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24 Analogies between Fluid and Electrical circuits FluidsElectricity Deals with Fluid flowCharge flow Current Water flowing through a cross- section of pipe per unit time Electric charge flowing through a wire per unit time v Indicator of kinetic energy (neglected) h Indicator of gravitational potential energy (neglected) R Relates current and thermal energy loss Energy stored /unit volume or charge PressureVoltage Energy Density Equation a.k.a. transport equation (V 2 – V 1 ) + IR 1 2 = 1 2 Or ∆V = – IR

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25 Energy Density Equation applied to Electrical Circuits a.k.a. transport equation, loop rule (V 2 – V 1 ) + IR 1 2 = 1 2 Or ∆V = – IR The change in the electrical potential energy per charge, (what we call voltage, or voltage drop), as we move from one point to another point will increase due to energy added by a battery or generator and will decrease due to the transfer of electric potential energy per charge to thermal energy system.

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26 Current in = current out From rest of circuit To rest of circuit AB Current into A = I 1 Current out of A = I 2 + I 3 Current into B = I 2 + I 3 Current out of B = I 4 I 1 = I 2 + I 3 I 2 + I 3 = I 4 = I 1 Current (charge) conservation a.k.a. junction rule (everything that flows into a junction must be equal to everything that flows out)

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27 Electric Power Elecric energy is useful to us because it can be easily transformed into other forms of energy, e.g. hair dryer, lightbulb… Power: rate at which energy is transformed by an electric device = Energy transformed/unit time Ex. 120Watt = 120 Joule/sec 1200 Watts Watts Watts

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28 Electric Power Elecric energy is useful to us because it can be easily transformed into other forms of energy, e.g. hair dryer, lightbulb… Power = (∆V) x I = I 2 R 1200 Watts Watts Bright ness of a bulb Watts R hair dryer R clothes dryer R bulb 120V

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R1R1 R2R2 Bulbs 1 and 2 are connected with a battery as shown to the right. The bulbs have different Resistances. Which statement must be true? (1)The two bulbs have the same voltage different, ∆V, across them and that ∆V is half the battery voltage. (2)The two bulbs are equally bright. (3)The two bulbs and the battery have all the same current through them. (4)All of the above must be true. (5)None of the above must be true. Note : For electrical circuits, wires connecting circuit elements are assumed to have zero resistance.

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R1R1 R2R2 Bulbs 1 and 2 are connected with a battery as shown to the right. The bulbs have different Resistances. Which statement must be true? (1)The two bulbs have the same voltage different, ∆V, across them and that ∆V is half the battery voltage. (2)The two bulbs are equally bright. (3)The two bulbs and the battery have all the same current through them. (4)All of the above must be true. (5)None of the above must be true. Note : For electrical circuits, wires connecting circuit elements are assumed to have zero resistance.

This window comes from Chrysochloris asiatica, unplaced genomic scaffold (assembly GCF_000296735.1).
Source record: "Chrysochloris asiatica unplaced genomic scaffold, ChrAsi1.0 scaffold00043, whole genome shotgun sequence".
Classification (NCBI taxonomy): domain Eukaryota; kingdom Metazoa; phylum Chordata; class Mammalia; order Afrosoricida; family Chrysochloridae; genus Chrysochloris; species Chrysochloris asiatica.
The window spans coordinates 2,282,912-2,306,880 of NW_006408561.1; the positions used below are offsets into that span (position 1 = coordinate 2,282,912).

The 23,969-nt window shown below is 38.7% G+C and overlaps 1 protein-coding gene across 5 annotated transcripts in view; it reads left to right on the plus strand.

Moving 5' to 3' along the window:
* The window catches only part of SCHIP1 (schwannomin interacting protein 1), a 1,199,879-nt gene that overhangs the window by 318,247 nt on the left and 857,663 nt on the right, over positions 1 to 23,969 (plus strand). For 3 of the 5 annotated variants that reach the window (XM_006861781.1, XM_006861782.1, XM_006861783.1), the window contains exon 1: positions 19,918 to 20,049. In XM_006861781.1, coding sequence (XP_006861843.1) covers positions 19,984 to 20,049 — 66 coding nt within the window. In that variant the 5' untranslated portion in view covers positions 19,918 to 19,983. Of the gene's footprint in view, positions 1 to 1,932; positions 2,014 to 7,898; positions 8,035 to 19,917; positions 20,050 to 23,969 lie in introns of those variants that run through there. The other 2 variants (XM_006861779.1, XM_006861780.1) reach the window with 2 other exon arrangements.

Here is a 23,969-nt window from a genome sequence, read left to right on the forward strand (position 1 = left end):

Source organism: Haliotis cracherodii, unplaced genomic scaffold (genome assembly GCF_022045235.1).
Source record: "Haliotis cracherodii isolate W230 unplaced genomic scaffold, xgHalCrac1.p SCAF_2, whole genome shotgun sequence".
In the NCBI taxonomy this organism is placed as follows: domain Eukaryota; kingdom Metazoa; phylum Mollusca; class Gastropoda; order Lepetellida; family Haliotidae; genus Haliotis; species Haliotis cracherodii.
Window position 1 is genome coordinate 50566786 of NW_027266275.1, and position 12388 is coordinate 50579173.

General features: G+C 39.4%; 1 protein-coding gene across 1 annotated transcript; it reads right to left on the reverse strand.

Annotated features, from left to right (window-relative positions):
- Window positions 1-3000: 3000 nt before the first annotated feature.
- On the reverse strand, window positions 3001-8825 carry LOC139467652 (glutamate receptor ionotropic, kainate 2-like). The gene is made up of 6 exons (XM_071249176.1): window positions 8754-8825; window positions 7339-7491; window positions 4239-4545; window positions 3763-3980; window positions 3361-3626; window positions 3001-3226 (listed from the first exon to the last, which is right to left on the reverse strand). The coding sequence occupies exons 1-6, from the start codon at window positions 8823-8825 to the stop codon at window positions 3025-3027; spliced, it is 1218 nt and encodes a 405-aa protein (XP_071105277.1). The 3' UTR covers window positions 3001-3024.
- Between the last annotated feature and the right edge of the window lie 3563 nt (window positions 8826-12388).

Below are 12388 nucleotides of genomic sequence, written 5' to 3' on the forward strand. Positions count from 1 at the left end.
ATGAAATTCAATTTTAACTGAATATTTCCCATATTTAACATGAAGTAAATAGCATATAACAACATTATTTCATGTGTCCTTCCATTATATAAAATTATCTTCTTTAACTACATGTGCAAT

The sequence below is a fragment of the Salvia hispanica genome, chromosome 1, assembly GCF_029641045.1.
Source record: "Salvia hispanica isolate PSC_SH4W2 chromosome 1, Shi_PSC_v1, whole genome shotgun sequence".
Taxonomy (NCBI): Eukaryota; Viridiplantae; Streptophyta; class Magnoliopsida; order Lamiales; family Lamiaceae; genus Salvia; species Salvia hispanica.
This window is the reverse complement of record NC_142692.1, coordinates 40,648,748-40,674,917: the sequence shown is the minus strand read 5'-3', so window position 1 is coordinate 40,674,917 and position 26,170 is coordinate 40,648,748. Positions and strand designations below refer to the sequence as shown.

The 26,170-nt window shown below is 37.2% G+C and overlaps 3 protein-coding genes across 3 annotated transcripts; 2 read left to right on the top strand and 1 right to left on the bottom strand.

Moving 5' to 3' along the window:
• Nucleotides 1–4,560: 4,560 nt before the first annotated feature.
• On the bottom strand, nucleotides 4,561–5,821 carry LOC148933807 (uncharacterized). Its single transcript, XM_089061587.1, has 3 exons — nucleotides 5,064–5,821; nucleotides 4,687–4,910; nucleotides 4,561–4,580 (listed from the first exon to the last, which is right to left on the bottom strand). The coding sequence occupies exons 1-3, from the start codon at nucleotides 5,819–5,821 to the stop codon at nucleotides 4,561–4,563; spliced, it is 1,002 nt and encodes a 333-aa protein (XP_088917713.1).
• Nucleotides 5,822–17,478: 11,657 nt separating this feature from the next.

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31 If the four bulbs in the figure are identical and the batteries are identical, which circuit puts out more light? (Remember brightness depends on the power transformed) (1)1 emits more light. (2)The two emit the same amount of light. (1)2 emits more light. R R RR

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32 (Remember brightness depends on the power transformed) From today’s lecture, For circuit1: R 1equivalent = R/2, so I 1 = /R 1 equi. = (2 )/R As bulbs are identical, half of I 1 flows through each bulb. Power bulb in circuit 1 = ((I 1 /2) 2 R = { /R} 2 R = 2 /R <= gives the measure of brightness of a bulb in circuit 1 For circuit2: R 2equivalent = 2R, so I 2 = /R 2equi. = /(2R) and this I 2 flows through both bulbs. Power bulb in circuit 2 = I 2 2 R = ( /2R) 2 R = 2 /4R <= gives the measure of brightness of a bulb in circuit 2 If the four bulbs in the figure are identical and the batteries are identical, which circuit puts out more light? R R RR * For a review of circuit analysis, refer to P.21 of the course text (Method of Equivalent Reduction)

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33 If the four bulbs in the figure are identical and the batteries are identical, which circuit puts out more light? (Remember brightness depends on the power transformed) (1)1 emits more light. (2)The two emit the same amount of light. (1)2 emits more light.

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34 If the two bulbs in the circuit 1 are NOT identical, which bulb puts out more light? (1)Bulb A emits more light. (2)The two emit the same amount of light. (1)Bulb B emits more light. RARA RBRB (Remember brightness depends on the power transformed) R A > R B Example Solve this for = 6V, R A = 3 Ohm, R B = 1 Ohm

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35 If the two bulbs in the circuit 1 are NOT identical, which bulb puts out more light? (1)Bulb A emits more light. (2)The two emit the same amount of light. (1)Bulb B emits more light. RARA RBRB (Remember brightness depends on the power transformed) R A > R B Example Solve this for = 6V, R A = 3 Ohm, R B = 1 Ohm You should find, I A = 2A, I B = 6A, and P A = 12Watts, P B = 36Watts

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36 Be sure to write your name, ID number & DL section!!!!! 1MR 10:30-12:50 Dan Phillips 2TR 2:10-4:30Abby Shockley 3TR 4:40-7:00John Mahoney 4TR 7:10-9:30Ryan James 5TF 8:00-10:20Ryan James 6TF 10:30-12:50John Mahoney 7W 10:30-12:50Brandon Bozek 7F 2:10-4:30Brandon Bozek 8MW 8:00-10:20Brandon Bozek 9MW 2:10-4:30Chris Miller 10MW 4:40-7:00Marshall Van Zijll 11MW 7:10-9:30Marshall Van Zijll